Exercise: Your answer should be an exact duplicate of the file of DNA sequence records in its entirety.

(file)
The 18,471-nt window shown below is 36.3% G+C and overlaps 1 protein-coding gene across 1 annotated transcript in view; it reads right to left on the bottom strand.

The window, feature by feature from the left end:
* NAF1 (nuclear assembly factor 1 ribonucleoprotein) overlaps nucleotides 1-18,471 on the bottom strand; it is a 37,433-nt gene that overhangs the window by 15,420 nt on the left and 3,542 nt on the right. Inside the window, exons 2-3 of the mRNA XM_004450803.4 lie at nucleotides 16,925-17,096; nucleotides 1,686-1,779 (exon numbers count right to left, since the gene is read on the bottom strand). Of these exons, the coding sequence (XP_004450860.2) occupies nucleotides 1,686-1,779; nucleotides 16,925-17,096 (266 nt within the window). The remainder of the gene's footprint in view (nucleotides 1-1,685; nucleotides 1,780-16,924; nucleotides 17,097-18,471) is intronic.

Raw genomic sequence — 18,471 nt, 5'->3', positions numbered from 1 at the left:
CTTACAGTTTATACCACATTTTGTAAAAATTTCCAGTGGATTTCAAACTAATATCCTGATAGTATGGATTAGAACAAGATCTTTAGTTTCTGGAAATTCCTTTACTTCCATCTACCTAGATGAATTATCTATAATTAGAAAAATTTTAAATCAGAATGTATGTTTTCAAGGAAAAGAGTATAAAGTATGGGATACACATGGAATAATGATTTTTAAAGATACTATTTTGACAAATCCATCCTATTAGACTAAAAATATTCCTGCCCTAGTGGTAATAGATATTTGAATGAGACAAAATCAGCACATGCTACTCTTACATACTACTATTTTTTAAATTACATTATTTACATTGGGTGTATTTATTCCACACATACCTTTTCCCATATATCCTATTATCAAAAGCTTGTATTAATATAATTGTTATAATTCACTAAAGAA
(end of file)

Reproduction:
The 18,471-nt window shown below is 36.3% G+C and overlaps 1 protein-coding gene across 1 annotated transcript in view; it reads right to left on the bottom strand.

The window, feature by feature from the left end:
* NAF1 (nuclear assembly factor 1 ribonucleoprotein) overlaps nucleotides 1-18,471 on the bottom strand; it is a 37,433-nt gene that overhangs the window by 15,420 nt on the left and 3,542 nt on the right. Inside the window, exons 2-3 of the mRNA XM_004450803.4 lie at nucleotides 16,925-17,096; nucleotides 1,686-1,779 (exon numbers count right to left, since the gene is read on the bottom strand). Of these exons, the coding sequence (XP_004450860.2) occupies nucleotides 1,686-1,779; nucleotides 16,925-17,096 (266 nt within the window). The remainder of the gene's footprint in view (nucleotides 1-1,685; nucleotides 1,780-16,924; nucleotides 17,097-18,471) is intronic.

Raw genomic sequence — 18,471 nt, 5'->3', positions numbered from 1 at the left:
CTTACAGTTTATACCACATTTTGTAAAAATTTCCAGTGGATTTCAAACTAATATCCTGATAGTATGGATTAGAACAAGATCTTTAGTTTCTGGAAATTCCTTTACTTCCATCTACCTAGATGAATTATCTATAATTAGAAAAATTTTAAATCAGAATGTATGTTTTCAAGGAAAAGAGTATAAAGTATGGGATACACATGGAATAATGATTTTTAAAGATACTATTTTGACAAATCCATCCTATTAGACTAAAAATATTCCTGCCCTAGTGGTAATAGATATTTGAATGAGACAAAATCAGCACATGCTACTCTTACATACTACTATTTTTTAAATTACATTATTTACATTGGGTGTATTTATTCCACACATACCTTTTCCCATATATCCTATTATCAAAAGCTTGTATTAATATAATTGTTATAATTCACTAAAGAA